What Four Instruments Make Up a String Quartet?

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A string quartet is a group of four musicians who perform a composition with four written parts. Continuing the "four" theme, a string quartet comprises four instruments. Like a modern rock band, a professional string quartet will typically stay together and tour together, playing for listening audiences in small concert halls and auditoriums. Famous string quartets include the Hungarian Quartet, Amadeus Quartet, Alban Berg Quartet and Italian Quartet.


In the second half of the 18th century, the demand for daily musical entertainment increased, creating a need for small musical ensembles. The emergence of chamber music created the demand for the string quartet, as chamber music was a four-movement work meant for a small room or chamber. The string quartet developed as two violins and a viola for the soprano alto and tenor voices, and a cello for the bass or low end, creating melodies that were “more like a musical conversation in which everyone has something to say,” according to the Avoca String Quartet.


The violin is a small four-stringed instrument that you hold under the chin and play with a bow or pluck with your fingers. The strings stretch from the tailpiece across the bridge to the tuning pegs. A string quartet uses two violins, and they are the smallest instruments in the quartet, offering the highest voice. The rich and soaring sound the violin produces allows melodies and harmonies to stand out. Players implement musical techniques such as vibrato, tremolo and pizzicato to create a rich musical voice.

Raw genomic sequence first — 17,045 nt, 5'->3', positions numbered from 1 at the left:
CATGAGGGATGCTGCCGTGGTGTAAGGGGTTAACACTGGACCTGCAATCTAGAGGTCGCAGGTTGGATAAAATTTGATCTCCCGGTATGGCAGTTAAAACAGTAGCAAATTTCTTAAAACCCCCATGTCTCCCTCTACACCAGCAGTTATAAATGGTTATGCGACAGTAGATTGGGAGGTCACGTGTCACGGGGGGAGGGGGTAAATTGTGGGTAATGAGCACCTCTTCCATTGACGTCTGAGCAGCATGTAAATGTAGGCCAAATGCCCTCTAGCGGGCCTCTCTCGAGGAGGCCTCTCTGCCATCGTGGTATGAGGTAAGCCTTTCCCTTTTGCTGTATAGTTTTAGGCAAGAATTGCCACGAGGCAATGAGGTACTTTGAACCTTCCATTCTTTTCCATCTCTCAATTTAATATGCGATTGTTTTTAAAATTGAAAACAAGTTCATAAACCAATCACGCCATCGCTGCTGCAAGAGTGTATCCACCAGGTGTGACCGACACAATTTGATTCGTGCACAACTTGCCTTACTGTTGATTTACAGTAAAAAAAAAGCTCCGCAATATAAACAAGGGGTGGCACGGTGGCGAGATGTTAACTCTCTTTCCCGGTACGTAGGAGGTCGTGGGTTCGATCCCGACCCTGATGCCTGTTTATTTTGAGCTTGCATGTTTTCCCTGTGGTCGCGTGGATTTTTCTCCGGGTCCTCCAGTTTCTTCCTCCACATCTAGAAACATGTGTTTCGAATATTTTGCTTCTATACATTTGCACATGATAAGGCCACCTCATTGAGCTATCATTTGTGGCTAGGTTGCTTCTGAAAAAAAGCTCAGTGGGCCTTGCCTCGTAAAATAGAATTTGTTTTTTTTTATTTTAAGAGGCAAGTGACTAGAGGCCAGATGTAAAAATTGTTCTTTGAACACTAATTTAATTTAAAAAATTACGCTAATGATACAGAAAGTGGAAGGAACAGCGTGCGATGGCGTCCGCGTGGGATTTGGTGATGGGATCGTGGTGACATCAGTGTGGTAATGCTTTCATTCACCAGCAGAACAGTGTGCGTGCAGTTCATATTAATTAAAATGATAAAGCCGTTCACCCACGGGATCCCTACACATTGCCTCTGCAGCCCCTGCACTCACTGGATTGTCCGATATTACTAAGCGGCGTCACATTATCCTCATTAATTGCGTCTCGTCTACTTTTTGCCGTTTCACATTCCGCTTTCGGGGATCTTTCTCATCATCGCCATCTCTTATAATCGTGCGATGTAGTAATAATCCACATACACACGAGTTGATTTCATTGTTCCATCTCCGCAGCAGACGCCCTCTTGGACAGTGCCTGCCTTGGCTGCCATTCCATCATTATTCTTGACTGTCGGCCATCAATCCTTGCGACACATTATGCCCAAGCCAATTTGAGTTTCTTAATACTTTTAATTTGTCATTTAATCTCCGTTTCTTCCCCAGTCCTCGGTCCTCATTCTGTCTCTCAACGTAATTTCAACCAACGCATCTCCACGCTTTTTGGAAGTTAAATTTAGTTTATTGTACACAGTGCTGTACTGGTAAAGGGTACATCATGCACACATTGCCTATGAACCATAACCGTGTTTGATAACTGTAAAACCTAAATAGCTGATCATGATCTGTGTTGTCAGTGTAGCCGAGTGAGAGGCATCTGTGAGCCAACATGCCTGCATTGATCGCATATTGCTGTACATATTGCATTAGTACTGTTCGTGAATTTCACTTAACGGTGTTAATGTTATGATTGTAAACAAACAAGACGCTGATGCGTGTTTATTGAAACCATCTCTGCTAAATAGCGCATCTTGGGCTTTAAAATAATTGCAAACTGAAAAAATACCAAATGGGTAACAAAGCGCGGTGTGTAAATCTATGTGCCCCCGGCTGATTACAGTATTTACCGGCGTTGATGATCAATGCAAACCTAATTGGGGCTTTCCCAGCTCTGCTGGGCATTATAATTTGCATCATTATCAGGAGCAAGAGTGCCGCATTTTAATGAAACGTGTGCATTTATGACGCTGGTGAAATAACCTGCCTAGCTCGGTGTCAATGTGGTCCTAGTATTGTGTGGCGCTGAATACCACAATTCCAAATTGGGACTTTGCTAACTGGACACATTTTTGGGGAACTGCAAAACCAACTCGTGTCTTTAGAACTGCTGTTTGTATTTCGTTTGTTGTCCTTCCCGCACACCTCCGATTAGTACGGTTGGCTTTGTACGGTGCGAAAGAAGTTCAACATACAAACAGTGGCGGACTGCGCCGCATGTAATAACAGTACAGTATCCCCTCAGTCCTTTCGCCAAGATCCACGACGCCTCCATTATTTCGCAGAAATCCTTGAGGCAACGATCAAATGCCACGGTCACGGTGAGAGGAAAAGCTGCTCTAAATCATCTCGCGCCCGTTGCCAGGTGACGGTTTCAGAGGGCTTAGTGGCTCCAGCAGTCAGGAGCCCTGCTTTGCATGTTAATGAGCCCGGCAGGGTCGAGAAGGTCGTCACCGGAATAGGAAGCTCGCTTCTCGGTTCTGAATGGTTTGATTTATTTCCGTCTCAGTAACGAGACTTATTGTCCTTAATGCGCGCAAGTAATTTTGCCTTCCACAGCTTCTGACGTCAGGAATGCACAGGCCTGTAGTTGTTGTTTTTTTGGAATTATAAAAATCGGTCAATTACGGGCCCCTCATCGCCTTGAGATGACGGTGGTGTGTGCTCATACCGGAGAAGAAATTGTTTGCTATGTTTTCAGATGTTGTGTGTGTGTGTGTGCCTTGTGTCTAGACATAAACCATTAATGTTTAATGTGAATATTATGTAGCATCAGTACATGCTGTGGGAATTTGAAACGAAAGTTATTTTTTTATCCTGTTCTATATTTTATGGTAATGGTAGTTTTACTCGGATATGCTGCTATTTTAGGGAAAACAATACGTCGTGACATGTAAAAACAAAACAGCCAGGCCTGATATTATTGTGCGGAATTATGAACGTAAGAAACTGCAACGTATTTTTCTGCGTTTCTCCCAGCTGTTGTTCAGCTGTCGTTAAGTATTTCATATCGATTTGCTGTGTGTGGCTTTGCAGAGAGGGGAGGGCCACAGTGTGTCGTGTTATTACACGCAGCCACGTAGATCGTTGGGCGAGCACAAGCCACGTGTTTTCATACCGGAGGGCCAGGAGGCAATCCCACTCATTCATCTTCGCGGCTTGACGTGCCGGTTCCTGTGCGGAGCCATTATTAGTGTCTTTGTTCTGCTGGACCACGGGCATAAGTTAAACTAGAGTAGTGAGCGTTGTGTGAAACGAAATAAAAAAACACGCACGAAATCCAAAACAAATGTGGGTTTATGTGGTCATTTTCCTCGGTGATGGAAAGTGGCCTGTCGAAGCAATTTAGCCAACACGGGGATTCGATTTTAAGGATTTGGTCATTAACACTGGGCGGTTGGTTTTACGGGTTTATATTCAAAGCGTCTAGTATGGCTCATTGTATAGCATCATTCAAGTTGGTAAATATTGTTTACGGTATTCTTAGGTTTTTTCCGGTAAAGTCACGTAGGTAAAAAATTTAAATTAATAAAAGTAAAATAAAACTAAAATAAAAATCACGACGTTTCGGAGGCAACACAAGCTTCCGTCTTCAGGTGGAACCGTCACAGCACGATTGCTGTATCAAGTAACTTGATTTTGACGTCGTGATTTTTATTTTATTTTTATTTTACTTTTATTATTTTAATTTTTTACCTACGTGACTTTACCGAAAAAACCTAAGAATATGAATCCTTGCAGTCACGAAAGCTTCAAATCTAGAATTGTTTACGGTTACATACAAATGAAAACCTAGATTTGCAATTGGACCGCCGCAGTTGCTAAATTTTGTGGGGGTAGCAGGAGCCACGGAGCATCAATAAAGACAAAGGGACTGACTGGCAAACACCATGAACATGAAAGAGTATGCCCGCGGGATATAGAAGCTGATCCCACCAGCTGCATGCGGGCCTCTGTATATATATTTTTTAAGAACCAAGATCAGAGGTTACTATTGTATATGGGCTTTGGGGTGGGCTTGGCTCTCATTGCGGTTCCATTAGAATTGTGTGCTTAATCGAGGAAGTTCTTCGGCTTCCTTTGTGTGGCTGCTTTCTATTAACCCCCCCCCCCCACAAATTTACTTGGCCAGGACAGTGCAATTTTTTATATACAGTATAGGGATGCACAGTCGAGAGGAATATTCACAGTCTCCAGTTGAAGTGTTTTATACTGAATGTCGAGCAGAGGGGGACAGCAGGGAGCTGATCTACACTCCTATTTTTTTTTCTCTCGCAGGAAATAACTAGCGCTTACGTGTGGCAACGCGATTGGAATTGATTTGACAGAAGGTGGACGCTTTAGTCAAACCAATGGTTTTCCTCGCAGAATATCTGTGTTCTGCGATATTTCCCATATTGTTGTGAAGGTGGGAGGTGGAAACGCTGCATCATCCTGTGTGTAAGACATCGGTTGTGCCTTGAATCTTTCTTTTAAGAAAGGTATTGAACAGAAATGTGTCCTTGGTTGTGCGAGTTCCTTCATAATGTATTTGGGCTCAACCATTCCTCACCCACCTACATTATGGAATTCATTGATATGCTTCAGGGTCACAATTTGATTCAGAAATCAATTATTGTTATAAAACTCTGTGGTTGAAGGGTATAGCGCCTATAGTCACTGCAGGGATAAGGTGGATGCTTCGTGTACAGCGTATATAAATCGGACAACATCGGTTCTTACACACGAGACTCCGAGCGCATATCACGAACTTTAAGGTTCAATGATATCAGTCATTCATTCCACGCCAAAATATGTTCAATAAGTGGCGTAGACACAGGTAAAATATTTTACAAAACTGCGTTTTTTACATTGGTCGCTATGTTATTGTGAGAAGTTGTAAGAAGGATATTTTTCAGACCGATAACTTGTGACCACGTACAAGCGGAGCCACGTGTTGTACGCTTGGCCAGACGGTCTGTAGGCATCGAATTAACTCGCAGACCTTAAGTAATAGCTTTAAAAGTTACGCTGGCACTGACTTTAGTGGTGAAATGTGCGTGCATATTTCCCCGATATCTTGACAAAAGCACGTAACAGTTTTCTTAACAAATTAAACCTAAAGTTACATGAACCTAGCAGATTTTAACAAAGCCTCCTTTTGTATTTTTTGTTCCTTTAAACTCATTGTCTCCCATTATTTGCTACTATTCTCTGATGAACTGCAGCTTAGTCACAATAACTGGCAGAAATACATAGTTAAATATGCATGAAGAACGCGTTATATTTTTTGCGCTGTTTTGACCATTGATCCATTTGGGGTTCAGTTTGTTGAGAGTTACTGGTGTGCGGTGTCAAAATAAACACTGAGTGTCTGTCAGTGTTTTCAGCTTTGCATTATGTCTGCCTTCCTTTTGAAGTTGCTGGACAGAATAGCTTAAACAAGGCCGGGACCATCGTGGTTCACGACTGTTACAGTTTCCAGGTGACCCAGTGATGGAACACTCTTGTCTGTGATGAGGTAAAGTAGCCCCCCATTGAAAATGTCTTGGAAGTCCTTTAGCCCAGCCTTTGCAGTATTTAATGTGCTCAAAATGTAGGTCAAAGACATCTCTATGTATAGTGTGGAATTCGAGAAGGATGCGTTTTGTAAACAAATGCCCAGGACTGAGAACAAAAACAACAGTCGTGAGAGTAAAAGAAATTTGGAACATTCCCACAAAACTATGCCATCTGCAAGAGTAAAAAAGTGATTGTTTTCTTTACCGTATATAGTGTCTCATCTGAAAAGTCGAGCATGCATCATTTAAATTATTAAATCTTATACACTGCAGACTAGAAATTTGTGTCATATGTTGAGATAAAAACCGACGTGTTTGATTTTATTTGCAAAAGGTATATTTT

The viola is slightly larger than the violin, with strings that are tuned five notes lower. Violas offer a unique voice in the string quartet, providing a rich dark tone, which is in direct contrast to the bright tone of the violin. A viola can play notes that are almost as high as a violin; however, these notes will not have the same penetrating tone, making for a more distinct voice in the ensemble.


Adding the lowest voice to the string quartet, the cello provides a smooth and rich sound. Cellos are twice as big as the viola or violin, with a thick body and thick strings that are bowed to produce deep low notes. Traditionally, the cello was held between the knees; however, at the end of the 20th century, a spike was added to the cello, allowing it to stand on the floor. The cello produces the bass voice in the string quartet.